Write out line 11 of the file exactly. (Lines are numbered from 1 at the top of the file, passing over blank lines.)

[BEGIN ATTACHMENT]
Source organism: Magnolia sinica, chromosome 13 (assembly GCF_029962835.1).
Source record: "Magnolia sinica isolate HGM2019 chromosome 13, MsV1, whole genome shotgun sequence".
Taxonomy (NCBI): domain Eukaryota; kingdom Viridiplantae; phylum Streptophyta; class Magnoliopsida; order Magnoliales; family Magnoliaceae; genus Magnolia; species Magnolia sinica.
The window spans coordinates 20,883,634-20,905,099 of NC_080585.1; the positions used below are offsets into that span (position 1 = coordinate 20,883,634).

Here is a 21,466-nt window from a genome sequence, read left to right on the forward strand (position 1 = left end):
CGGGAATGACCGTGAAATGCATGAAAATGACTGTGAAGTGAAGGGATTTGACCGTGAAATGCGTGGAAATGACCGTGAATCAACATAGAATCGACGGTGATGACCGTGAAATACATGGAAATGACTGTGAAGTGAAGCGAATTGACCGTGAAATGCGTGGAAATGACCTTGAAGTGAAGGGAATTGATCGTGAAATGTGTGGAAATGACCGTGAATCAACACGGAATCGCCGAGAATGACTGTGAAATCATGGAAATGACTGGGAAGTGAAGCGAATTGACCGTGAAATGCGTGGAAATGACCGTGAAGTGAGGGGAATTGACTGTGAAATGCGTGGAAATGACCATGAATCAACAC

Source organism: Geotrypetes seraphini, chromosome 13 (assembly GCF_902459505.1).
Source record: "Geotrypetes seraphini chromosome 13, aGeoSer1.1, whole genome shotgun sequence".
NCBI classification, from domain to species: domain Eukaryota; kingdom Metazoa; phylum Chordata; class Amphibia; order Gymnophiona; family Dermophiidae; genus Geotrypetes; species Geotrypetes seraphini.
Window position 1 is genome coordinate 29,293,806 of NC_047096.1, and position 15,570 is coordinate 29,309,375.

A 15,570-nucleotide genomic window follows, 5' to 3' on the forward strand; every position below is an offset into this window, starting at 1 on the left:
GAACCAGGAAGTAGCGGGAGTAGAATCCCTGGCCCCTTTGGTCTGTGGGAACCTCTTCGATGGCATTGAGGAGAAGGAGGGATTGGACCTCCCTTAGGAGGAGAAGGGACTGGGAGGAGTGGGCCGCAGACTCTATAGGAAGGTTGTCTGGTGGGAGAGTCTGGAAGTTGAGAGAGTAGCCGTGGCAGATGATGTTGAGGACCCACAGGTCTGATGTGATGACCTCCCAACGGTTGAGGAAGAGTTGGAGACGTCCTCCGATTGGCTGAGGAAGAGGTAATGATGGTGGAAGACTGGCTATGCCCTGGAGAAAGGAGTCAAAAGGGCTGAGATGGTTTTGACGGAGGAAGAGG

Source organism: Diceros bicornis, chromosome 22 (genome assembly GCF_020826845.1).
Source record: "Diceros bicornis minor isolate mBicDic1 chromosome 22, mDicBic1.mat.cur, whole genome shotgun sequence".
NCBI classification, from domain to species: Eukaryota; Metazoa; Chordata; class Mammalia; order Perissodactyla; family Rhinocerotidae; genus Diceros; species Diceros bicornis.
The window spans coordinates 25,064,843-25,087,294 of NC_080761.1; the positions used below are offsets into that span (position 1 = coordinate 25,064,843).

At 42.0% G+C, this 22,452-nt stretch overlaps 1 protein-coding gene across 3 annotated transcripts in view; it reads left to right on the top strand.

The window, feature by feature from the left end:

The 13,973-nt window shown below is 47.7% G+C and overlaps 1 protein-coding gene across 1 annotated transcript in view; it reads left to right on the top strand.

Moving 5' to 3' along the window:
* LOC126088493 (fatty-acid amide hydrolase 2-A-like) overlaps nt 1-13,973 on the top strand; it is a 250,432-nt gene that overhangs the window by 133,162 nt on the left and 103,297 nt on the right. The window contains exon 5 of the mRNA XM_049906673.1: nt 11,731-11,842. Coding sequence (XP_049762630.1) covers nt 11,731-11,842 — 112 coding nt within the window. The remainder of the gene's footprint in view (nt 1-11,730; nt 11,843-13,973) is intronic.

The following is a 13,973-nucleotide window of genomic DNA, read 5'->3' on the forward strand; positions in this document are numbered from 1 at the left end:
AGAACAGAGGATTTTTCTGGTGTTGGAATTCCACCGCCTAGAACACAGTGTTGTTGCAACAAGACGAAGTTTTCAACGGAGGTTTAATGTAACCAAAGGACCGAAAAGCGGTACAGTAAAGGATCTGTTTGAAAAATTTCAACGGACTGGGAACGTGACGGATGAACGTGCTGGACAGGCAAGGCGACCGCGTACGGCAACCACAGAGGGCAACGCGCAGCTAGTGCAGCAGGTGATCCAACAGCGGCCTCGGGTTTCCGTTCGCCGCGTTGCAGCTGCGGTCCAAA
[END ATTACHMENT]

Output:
A 15,570-nucleotide genomic window follows, 5' to 3' on the forward strand; every position below is an offset into this window, starting at 1 on the left: